Titan

Space Colonization: Why Titan Is Better than Mars

This entry is part 34 of 35 in the series Pangaea

Come with me on a flight of fact-based science fiction.

It’s 2024 and you’re strapped into SpaceX’s BFR (Big Falcon Rocket). Destination? Mars! You’ve sold your home and bought a one-way ticket to the red planet. Your heart pounds as the countdown commences. Whoosh and you’re off.

Six months later, you disembark and board a Mars shuttle to your new home. Climbing out of the vehicle you follow your SpaceX guide to an elevator and travel down several hundred feet below the surface.

“Welcome to your new home, Martians!” announces the guide.

“Wait a minute, are we in a cave?” you ask.

“Actually a lava tube, but quite spacious don’t you think?”

“I’m going to live the rest of my life in cave? Why?”

“Again, not cave, lava tube. Because radiation. Didn’t you read your brochure? We were quite clear on that.”

While you’re thinking of a way to buy a ticket on the next BFR home, the guide drones on about the plentiful cultural, social, and entertainment amenities. All underground. Sigh.

Back to reality.

The fact is that, although many of us are all pretty much “Mars-struck” on the idea of living on that planet, Titan, Saturn’s largest moon (you already knew that), may well be a better destination for colonization.

As part of the Cassini-Huygens mission (which just ended last month, farewell Cassini!) the probe took an in-depth look at Titan. Back in 2005, the Huygens probe parachuted onto the Saturnian moon’s surface for a close-up look. Between Cassini and Huygens we learned quite a bit about Titan, including why it might be a better bet for colonization.

Titan
Thick atmosphere. Having an atmosphere (non-existent on Earth’s moon and virtually non-existent on Mars) helps in two big areas: radiation and pressurization safety issues. Titan’s thick atmosphere shields it (and potential colonists) from deadly cosmic radiation. No caves required. Also, if there is structural failure of a habitat or space suit, the result is urgent but not as catastrophic as it would be on the Moon or Mars. Bonus: combine Titan’s thick atmosphere with its low gravity (close to Earth’s moon), and you could literally strap wings on your arms and fly!

Plentiful water: Titan’s subsurface oceans mean abundant liquid water that can be used for drinking and agriculture and further processed into oxygen for breathing and hydrogen for fuel. Handy!

Hydrocarbon lakes. Vast seas of methane and ethane would allow colonists to process polymers and create a wide array of habitats and structures, just like those bubble cities we saw on 1950s science fiction novel covers.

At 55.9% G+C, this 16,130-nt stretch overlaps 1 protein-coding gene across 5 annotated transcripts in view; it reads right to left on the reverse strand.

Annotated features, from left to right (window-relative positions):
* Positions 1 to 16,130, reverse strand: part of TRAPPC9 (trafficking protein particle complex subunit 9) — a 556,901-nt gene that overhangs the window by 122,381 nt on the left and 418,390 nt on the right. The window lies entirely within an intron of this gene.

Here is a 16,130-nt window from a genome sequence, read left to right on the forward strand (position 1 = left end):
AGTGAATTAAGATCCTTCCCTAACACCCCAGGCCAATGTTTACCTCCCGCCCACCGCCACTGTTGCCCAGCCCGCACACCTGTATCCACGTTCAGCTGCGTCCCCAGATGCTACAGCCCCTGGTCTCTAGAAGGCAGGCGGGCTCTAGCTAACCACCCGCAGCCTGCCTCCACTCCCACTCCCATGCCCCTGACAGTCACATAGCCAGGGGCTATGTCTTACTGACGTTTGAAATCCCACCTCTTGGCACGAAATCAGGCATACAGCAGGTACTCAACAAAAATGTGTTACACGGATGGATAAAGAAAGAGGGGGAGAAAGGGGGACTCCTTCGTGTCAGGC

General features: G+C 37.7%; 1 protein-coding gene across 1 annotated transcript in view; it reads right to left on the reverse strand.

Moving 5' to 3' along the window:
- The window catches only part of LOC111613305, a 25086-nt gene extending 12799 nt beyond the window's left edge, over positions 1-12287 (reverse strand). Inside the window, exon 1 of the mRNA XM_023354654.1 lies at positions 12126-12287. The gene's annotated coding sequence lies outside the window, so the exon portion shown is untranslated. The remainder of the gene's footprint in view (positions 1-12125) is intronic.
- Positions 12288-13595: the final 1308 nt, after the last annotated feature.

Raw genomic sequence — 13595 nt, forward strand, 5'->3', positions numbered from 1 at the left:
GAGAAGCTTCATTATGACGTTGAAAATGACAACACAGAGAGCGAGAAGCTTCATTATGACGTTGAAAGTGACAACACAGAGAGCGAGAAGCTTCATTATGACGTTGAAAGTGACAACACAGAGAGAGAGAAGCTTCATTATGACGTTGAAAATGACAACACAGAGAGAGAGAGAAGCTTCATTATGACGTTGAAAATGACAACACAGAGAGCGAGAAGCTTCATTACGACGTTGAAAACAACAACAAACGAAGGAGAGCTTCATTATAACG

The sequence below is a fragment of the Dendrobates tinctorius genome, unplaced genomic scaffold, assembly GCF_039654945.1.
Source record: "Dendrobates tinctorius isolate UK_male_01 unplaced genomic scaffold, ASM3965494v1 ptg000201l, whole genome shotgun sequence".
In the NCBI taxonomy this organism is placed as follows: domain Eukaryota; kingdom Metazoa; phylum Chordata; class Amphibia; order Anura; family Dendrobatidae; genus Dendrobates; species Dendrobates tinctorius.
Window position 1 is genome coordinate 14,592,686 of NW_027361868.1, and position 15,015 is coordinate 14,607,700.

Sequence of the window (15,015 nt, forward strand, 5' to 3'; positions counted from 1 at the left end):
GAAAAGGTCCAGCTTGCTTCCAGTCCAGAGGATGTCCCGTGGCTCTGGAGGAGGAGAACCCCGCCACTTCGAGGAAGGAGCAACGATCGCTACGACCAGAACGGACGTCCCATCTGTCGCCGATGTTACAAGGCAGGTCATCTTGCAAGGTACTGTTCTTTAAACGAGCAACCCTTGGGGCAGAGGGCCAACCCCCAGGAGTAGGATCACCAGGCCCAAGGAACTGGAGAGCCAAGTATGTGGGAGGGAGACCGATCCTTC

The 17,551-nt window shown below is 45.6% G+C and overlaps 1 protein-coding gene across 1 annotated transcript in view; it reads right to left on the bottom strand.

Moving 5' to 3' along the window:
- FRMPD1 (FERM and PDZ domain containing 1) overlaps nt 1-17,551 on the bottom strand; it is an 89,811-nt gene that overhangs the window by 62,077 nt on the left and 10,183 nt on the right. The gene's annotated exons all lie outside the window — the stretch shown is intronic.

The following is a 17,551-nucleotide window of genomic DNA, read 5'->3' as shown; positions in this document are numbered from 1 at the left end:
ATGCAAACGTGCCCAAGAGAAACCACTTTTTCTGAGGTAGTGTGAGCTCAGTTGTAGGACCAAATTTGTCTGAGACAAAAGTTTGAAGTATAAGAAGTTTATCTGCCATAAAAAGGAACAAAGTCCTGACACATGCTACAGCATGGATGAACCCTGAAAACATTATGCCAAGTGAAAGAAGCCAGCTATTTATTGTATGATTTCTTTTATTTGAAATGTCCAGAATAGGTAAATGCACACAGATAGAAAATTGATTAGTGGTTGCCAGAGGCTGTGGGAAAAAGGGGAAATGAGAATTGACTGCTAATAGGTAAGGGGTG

Helium-3 mining. One way to offset the exorbitant cost of a Titan colony would be Helium-3 (He3) mining. He3 is a light, non-radioactive isotope of helium that could power the next generation of safe, non-radioactive fusion reactors. Rare on Earth, He3 is found in vast quantities in Saturn’s atmosphere. One idea is that drones could swoop through Saturn’s atmosphere collecting He3 which could then be processed on Titan for export to Earth. Fuel for Earth, revenue for Titan. Everybody wins!

TitanDownside: In the “con” column we find the big issue is distance. It’s 746 million miles (1.2 billion kilometers) from Earth to Saturn. The Pioneer 11 and the Voyager probes took the direct route, reaching Saturn in three years, but Cassini took seven due to its weight. Frankly though, even Mars colonization is hampered by distance and the lack of fast propulsion systems. While warp drives are the stuff of science fiction, however quantum thrusters, Ion drives, and EM drives are propulsion possibilities currently in development that could pave our way to the stars.

Now to re-cast that old Frank Sinatra classic: “Fly me the largest moon in Saturn’s orbit, let me play among the stars . . .” Okay that needs work, I’ll get back to you on that.

To read articles from Jeff on surveying for space colonization, try these:


Pangaea LogoThis article appeared in xyHt‘s e-newsletter, Pangaea. We email it twice a month, and it covers a variety of unusual geospatial topics in a conversational tone. You’re welcome to subscribe to the e-newsletter here. (You’ll also receive the once-monthly Field Notes newsletter with your subscription.)

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